How to Meet Small Business Health Insurance Requirements Effectively

By Mariah Collins, SHRM-CP on May 20, 2024
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Keeping up with federal and state laws regarding small business health insurance requirements can be challenging for many companies. Whether your business is brand new or you’re an established company re-examining your benefits offerings, one of the first questions entrepreneurs face is “Do small businesses have to offer health insurance?” and if not, should they offer it anyway?

Does a Small Business Have to Offer Health Insurance?

The Affordable Care Act (“ACA”) is the most important regulation to cover in the discussion of small business health insurance requirements. Under the guidelines of the ACA, businesses with at least 50 full-time employees or a part-time equivalent must offer health insurance. 

Small businesses with fewer than 50 full-time employees are exempt from this requirement. However, it is common for companies not legally mandated to provide health insurance to offer it voluntarily.

Benefits of Offering Health Insurance to Employees

Employers listed the following reasons for making this choice in a MotleyFool survey:

  • Incentive to attract and hire the best talent: 66%
  • Felt a moral obligation: 43%
  • Felt that offering this benefit encourages employee productivity: 27%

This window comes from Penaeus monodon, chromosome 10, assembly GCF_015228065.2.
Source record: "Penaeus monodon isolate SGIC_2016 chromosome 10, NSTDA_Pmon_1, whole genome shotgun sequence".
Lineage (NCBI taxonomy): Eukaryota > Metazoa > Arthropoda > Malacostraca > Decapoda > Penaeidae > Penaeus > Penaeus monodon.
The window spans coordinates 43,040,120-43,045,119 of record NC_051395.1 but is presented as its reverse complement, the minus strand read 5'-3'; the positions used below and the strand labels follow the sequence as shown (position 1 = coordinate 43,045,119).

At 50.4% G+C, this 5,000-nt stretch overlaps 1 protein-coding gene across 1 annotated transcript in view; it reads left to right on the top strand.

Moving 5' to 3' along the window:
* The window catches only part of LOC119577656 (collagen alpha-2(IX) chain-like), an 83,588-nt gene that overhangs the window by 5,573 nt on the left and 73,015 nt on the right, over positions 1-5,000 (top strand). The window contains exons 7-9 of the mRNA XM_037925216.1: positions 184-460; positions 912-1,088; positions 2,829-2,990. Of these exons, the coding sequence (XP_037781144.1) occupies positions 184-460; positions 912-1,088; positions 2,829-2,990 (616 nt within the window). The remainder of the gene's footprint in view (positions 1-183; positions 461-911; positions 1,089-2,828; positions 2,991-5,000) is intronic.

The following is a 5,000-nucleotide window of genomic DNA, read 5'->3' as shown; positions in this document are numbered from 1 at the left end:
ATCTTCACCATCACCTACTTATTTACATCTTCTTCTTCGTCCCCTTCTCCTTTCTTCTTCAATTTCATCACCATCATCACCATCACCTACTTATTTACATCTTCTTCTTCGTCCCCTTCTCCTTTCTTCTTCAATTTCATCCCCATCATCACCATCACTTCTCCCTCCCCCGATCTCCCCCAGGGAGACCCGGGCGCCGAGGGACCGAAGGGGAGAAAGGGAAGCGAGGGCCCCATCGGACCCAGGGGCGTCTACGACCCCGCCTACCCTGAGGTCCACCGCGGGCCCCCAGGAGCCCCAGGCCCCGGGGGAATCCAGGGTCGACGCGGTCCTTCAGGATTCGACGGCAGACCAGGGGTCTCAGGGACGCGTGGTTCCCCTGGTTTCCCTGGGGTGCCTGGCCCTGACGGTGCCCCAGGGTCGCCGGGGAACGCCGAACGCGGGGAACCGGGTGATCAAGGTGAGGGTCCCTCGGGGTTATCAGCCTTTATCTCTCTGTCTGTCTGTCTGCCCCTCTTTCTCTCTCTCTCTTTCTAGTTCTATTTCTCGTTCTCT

• Understanding that employees could not afford to purchase health insurance on their own: 26%
  • Tax benefits for the employer: 11%

The data above shows that salary alone is not the deciding factor for most people when it comes to deciding whether they should accept a new job. Employees tend to put more stock in the overall benefits package, which can include things like paid time off, company-matched retirement savings and health insurance where the employer pays part of the premium.

With larger companies having more resources to offer the most attractive employee benefits, it makes sense for smaller businesses to attempt to provide a similar level of benefits when competing for employees.

The benefits of offering health insurance to employees are clear. So, the question may not be “Do small businesses have to offer health insurance?”; rather "Should small businesses offer health insurance?" 

However, health insurance can be costly for small businesses. With the help of a professional employer organization (PEO), small businesses can gain access to Fortune 500-level benefits at a rate they can afford all thans to the PEO's buying and bargaining power.

RELATED: A Three-Step Guide to Shopping for Small Business Health Insurance >>

Partnering with a PEO to Meet Small Business Health Insurance Requirements